Did you know that homes, when staged, sold for a greater amount over 30% of the time? Even better, over 50% of staged homes reduced their time on the market. With a modest investment and a little bit of elbow grease, you could turn your home into an offer letter (and hopefully some funds).
So, how do you properly stage your home for selling?
In this article, you’ll learn the rights and wrongs of staging a house. You’ll also take away tips on how to do it efficiently, affordably, and most importantly—with the intent to sell.
Prepping the Exterior
First impressions are lasting, so when a buyer pulls up and sees dead leaves, unkempt shrubbery, and an oil slick in the driveway, it could permanently change their view. Curb appeal sets the tone.
If time is on your side, consider lining the driveway with solar lights or building a rock wall to create texture. Homeowners who already have these features can add fresh rocks, replace worn lights, or diversify their garden beds with contrasting sizes and shapes.
Before the showing, circle the property removing any unsightly garbage, leaves, or dead plants; replace, and trim anything green that needs love. Mow the grass and whack the weeds. If it’s lacking in design or greenery, consider adding a pop of color on the doorstep using potted flowers. Be mindful to remove any seasonal additions such as wreaths, pumpkins, and signage. When you keep the space neutral, buyers can envision their own decorations on your front porch.
Finally, pressure wash the driveway, fences, and other paved areas. The removal of years worth of dirt and grime will make a home sparkle. Clean the front door and refresh the paint if necessary, leaving no stone unturned.
The end product is a beautiful exterior that conveys confidence, transparency, and tranquility.
Mastering the Living Room
The living room is where American families spend the majority of their time. So how can you stage it to sell? Realtors® will tell you how often they hear as buyers enter a home, “Well, at least we know the A/C works.” Setting the temperature ahead of time to appropriate levels will help them feel comfortable. Open the blinds up and let natural light pour into the living space. Complement the lighting with natural scents, such as lemon or orange zest.
Once you’ve mastered the temperature, lighting, and scent, focus on the buyer’s visual stimulus. Remove personal photographs and replace them with landscapes, minimalistic art, or even pictures of the house in different seasons. When it comes to art, think “hotel lobby.” The key is to keep a neutral design—free from personality.
Create quaint areas where the buyer can envision themselves curling up with a nice book. Pillows and blankets should look cozy, casual, but not sloppy. If necessary, remove furniture and use an open floor plan. You’re showing the buyer how there’s ample space for a couch, entertainment center, coffee table, etc.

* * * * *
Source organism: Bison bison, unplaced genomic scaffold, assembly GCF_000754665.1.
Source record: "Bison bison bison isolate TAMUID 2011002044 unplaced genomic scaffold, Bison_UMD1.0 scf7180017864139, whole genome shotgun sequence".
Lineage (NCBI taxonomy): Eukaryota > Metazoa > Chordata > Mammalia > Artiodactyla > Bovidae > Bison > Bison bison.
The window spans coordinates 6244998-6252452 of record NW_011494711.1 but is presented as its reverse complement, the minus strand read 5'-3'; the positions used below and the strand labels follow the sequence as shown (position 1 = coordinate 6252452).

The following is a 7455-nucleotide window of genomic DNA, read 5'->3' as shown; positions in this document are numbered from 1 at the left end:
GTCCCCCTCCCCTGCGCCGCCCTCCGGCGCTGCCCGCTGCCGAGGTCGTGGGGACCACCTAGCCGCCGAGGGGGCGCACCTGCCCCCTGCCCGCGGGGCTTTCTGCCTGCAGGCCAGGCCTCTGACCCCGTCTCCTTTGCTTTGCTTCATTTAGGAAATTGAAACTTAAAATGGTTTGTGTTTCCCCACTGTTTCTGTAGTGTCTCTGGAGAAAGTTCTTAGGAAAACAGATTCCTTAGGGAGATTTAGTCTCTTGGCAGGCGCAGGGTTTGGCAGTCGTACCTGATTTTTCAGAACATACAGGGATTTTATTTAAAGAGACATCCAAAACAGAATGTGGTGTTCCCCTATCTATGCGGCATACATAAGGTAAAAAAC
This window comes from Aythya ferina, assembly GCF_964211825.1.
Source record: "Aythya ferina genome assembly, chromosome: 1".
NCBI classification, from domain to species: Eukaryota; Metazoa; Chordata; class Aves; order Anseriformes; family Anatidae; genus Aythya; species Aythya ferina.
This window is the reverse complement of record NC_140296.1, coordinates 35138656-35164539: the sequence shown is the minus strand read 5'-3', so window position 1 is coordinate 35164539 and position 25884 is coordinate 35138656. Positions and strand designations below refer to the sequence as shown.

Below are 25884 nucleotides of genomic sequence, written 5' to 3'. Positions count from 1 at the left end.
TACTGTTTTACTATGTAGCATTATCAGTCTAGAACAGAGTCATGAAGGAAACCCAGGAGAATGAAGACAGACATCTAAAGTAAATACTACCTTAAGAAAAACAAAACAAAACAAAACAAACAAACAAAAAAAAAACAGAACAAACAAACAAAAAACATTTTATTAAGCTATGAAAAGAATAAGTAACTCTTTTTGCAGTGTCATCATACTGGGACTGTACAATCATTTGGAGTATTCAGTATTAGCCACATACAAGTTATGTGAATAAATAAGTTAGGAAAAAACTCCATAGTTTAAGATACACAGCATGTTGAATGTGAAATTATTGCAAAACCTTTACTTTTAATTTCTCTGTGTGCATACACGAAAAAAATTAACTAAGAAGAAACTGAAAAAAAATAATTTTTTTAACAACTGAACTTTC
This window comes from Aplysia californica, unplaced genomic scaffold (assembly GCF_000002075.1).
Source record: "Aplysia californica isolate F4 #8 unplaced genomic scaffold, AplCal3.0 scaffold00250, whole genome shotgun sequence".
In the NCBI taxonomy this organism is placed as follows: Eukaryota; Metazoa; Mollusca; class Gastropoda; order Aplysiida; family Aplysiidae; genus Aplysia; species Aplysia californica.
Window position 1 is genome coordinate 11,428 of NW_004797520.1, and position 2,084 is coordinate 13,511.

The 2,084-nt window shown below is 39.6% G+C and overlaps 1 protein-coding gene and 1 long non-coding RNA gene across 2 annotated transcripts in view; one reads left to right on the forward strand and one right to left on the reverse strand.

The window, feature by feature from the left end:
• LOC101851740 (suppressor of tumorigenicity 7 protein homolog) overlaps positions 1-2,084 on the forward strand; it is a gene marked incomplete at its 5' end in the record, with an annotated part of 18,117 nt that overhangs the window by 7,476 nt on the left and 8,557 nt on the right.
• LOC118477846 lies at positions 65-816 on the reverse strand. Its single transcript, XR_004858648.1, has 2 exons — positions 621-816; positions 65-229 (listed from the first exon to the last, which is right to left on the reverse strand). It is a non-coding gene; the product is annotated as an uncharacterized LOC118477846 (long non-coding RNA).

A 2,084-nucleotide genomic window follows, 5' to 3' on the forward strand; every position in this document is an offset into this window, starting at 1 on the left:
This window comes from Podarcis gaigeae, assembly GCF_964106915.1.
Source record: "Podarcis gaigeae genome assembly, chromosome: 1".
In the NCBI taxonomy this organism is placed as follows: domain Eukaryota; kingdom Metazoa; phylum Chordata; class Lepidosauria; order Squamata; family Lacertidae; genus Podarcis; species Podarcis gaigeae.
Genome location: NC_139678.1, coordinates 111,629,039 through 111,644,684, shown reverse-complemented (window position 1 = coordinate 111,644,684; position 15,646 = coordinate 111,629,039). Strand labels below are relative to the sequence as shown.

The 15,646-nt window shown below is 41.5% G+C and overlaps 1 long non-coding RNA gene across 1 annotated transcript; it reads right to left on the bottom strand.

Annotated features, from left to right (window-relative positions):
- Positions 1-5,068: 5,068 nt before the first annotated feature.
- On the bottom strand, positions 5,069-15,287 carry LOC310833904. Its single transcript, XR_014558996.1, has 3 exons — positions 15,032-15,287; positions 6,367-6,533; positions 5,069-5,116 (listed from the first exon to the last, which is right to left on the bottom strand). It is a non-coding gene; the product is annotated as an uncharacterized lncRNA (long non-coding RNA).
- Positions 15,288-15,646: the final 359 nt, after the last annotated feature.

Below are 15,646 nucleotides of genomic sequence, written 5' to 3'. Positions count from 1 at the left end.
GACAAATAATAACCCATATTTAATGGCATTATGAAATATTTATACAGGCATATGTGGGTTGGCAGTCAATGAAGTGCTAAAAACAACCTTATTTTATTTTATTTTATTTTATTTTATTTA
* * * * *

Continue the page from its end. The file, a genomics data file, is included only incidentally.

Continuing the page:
Walking into someone else’s bathroom is already a nerve-racking experience. The lack of cleanliness could make it even worse. Dirty laundry, hair, trash, or anything unsightly could send buyers out the front door in a hurry.
When staging a home to sell, take extra care in the bathroom. Scrub the tub, toilets, and sink. Organize and wipe down storage areas such as shelves and under the faucet. Only use soap in presentable containers and keep the personal care products to a minimum. If your buyer doesn’t feel like the bathroom is clean enough to freshen up in, your house could lose points.
Your kitchen is the heart of a home, where space, storage, cleanliness, and productivity collide. As a homeowner, you should optimize your kitchen to highlight these categories.
To create the best depiction of space, begin by decluttering—layer by layer. Start with the countertops, move into the pantry, and then onto the drawers. Pull appliances, books, and trinkets off the counter. Stock, but don’t overfill the pantry. The savvy seller will strike a balance between functionality and capacity. The buyer needs to see there’s plenty of room for additional food storage. People will open your drawers and cabinets, so remove anything unsightly. Once again, keep them functional but with room to grow.
Cleanliness is paramount in the kitchen. You want potential buyers to imagine themselves preparing a meal without any quips. This is impossible when the dishwasher is full of dirty dishes, the oven grates are slimy, and the microwave has last night’s leftovers splattered on the sides. Take care to clean out the food in the fridge and wipe down the shelves using unscented or citrus fragrances. These are all everyday occurrences, but the allure of a kitchen that’s essentially a blank canvas is powerful for prospective buyers.
Finish up in your kitchen by adding tasteful plants, such as fresh herbs, on the windowsill or counter. Herbs will create life and visual contrast.
The master bedroom should give the allure of luxury while feeling unmistakably comfortable. When staging this area, include fresh white linens, oversized comforters, and neutral artwork. Clothing should be folded carefully and hung in the closet when applicable.
Avoid any dirty clothes and remove overstock to promote capacity. Vacuum carpets and ensure nothing is hiding under the bed. Finally, open the blinds to showcase the natural light.
The Bottom Line
Staging a home is a necessary process that adds value and helps showcase your house’s natural beauty. When a homeowner decide whether to go the extra mile, they should consider the market, what their budget is, and how fast they need to sell their home. By following these tips, you’ll not only put your best house forward, but you’ll display transparency and attention to detail through your actions.